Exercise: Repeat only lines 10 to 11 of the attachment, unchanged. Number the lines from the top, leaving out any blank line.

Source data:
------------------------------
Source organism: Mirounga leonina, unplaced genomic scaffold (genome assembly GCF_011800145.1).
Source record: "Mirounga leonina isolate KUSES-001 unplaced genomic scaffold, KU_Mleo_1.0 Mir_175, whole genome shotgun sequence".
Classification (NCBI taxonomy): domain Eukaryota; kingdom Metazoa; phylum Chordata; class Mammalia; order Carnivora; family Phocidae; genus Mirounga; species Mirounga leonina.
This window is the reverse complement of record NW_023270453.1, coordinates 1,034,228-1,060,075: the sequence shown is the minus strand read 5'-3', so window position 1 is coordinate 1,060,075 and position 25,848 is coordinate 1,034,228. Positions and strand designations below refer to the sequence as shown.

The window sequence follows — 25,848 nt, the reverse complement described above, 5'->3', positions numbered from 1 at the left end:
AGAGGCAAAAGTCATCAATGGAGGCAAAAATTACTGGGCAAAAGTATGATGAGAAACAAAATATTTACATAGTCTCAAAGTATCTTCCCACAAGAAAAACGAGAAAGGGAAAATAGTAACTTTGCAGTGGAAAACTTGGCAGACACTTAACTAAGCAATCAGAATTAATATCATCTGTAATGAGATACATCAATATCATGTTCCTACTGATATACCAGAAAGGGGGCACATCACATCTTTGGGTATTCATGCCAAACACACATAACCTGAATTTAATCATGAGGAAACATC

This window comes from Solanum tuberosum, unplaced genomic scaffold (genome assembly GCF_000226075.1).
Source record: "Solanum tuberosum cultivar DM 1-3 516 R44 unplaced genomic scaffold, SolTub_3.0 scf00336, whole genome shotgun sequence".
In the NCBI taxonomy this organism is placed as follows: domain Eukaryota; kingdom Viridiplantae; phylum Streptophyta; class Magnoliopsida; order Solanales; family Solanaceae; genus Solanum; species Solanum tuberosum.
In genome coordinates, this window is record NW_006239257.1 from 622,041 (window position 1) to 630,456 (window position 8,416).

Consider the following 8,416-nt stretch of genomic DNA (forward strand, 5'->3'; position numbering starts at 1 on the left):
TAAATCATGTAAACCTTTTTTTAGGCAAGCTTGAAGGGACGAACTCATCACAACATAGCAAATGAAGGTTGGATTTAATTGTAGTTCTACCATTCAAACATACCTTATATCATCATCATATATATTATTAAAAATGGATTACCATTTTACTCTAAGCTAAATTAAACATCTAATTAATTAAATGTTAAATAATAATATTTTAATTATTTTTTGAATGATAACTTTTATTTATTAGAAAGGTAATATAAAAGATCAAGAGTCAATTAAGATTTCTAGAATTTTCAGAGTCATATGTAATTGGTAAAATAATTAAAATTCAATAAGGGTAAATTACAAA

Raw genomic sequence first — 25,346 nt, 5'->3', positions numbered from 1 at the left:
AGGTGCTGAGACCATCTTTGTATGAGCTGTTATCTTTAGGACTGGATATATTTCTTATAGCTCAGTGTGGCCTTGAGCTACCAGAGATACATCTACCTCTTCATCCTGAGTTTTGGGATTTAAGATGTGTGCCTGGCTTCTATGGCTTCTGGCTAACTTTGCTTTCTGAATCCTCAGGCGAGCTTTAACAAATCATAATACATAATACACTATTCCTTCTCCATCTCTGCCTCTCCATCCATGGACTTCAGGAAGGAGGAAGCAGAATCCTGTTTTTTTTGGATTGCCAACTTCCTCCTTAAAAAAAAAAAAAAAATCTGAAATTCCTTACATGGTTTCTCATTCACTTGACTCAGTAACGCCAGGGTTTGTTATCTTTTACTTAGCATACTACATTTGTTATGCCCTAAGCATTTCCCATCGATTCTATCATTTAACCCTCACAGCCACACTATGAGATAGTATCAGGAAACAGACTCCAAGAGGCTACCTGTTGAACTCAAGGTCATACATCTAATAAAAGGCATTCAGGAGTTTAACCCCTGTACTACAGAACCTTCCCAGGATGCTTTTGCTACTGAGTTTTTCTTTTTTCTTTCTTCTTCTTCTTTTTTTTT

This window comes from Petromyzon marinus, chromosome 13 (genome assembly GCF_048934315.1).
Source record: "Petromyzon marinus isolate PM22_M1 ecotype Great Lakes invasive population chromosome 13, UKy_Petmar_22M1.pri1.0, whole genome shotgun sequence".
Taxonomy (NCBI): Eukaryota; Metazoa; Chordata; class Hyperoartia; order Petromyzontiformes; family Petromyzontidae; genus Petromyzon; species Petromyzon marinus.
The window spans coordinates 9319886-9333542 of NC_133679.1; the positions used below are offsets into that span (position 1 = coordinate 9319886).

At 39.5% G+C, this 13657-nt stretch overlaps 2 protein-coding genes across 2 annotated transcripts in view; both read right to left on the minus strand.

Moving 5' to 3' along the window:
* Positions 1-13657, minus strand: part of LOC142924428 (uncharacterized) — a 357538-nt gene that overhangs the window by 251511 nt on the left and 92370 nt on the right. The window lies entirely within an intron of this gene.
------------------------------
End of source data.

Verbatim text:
In genome coordinates, this window is record NW_006239257.1 from 622,041 (window position 1) to 630,456 (window position 8,416).

Consider the following 8,416-nt stretch of genomic DNA (forward strand, 5'->3'; position numbering starts at 1 on the left):